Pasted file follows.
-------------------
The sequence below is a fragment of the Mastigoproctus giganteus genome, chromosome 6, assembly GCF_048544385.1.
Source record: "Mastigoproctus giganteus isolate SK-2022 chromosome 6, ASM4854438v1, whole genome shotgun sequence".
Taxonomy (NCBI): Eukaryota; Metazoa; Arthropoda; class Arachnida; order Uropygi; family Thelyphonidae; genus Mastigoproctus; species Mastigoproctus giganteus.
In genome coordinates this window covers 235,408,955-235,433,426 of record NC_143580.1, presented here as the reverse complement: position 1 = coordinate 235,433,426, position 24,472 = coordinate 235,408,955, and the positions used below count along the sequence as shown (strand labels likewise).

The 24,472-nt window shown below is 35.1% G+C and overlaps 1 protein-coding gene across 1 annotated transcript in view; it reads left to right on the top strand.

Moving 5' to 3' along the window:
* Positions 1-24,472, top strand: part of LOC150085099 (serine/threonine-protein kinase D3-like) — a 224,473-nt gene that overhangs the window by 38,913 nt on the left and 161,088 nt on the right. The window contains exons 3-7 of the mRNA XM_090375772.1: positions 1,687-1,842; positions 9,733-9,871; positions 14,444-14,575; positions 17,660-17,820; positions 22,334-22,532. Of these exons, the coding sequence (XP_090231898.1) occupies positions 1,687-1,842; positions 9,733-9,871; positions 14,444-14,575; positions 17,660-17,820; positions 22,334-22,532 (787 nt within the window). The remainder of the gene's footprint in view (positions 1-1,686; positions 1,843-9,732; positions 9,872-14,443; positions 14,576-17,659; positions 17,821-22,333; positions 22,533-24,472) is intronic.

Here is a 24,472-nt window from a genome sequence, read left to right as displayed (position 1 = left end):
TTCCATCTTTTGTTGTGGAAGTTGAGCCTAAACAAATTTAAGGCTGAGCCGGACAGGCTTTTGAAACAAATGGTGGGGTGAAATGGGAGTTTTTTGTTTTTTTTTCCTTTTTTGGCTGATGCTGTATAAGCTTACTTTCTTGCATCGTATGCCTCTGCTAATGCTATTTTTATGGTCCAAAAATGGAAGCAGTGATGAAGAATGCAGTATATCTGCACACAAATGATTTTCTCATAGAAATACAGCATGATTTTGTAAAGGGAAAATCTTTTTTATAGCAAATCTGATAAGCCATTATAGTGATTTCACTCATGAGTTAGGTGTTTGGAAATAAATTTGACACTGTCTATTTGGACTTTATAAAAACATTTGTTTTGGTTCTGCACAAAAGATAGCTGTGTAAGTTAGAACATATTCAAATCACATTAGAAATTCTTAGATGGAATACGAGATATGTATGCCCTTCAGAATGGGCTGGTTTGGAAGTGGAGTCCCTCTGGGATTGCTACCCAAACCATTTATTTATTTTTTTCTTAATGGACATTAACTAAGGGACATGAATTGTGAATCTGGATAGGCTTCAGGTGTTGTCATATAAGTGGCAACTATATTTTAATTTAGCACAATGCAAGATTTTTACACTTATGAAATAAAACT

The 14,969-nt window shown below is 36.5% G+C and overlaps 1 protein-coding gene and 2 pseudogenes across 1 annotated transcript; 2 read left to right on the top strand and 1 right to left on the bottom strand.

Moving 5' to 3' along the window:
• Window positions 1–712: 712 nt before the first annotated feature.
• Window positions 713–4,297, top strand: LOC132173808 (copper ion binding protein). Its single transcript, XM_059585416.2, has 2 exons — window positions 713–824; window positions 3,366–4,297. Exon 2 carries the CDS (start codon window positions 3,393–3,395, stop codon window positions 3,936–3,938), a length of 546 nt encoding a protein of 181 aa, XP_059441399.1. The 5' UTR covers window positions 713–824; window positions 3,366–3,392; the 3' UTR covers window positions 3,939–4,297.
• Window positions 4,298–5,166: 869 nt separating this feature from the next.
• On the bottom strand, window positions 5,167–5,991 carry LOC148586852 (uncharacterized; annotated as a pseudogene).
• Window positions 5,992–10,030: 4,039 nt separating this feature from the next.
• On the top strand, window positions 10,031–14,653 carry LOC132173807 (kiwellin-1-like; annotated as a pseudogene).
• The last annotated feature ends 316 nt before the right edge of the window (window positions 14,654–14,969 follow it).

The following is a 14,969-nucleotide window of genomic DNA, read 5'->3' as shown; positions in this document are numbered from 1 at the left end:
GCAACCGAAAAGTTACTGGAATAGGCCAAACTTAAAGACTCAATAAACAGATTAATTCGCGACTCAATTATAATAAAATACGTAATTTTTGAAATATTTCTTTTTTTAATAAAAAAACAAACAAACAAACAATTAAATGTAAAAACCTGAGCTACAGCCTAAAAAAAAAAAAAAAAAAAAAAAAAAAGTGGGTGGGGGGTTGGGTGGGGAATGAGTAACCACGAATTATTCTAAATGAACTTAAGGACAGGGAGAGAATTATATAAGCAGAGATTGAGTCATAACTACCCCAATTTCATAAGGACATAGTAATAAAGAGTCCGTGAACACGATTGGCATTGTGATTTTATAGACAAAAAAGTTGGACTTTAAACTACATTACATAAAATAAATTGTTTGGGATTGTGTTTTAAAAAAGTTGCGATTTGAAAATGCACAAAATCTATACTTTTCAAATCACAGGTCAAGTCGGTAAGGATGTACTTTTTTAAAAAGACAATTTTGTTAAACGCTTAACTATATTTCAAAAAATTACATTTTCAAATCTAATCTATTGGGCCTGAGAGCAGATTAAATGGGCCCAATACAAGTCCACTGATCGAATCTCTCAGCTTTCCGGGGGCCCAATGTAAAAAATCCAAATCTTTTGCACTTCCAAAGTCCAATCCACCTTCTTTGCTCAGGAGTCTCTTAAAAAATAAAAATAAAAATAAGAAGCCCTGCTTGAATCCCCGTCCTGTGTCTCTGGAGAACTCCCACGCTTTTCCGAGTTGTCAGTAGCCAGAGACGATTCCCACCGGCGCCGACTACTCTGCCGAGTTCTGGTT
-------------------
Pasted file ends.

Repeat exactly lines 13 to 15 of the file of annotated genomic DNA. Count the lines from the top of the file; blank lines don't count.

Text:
• Window positions 713–4,297, top strand: LOC132173808 (copper ion binding protein). Its single transcript, XM_059585416.2, has 2 exons — window positions 713–824; window positions 3,366–4,297. Exon 2 carries the CDS (start codon window positions 3,393–3,395, stop codon window positions 3,936–3,938), a length of 546 nt encoding a protein of 181 aa, XP_059441399.1. The 5' UTR covers window positions 713–824; window positions 3,366–3,392; the 3' UTR covers window positions 3,939–4,297.
• Window positions 4,298–5,166: 869 nt separating this feature from the next.
• On the bottom strand, window positions 5,167–5,991 carry LOC148586852 (uncharacterized; annotated as a pseudogene).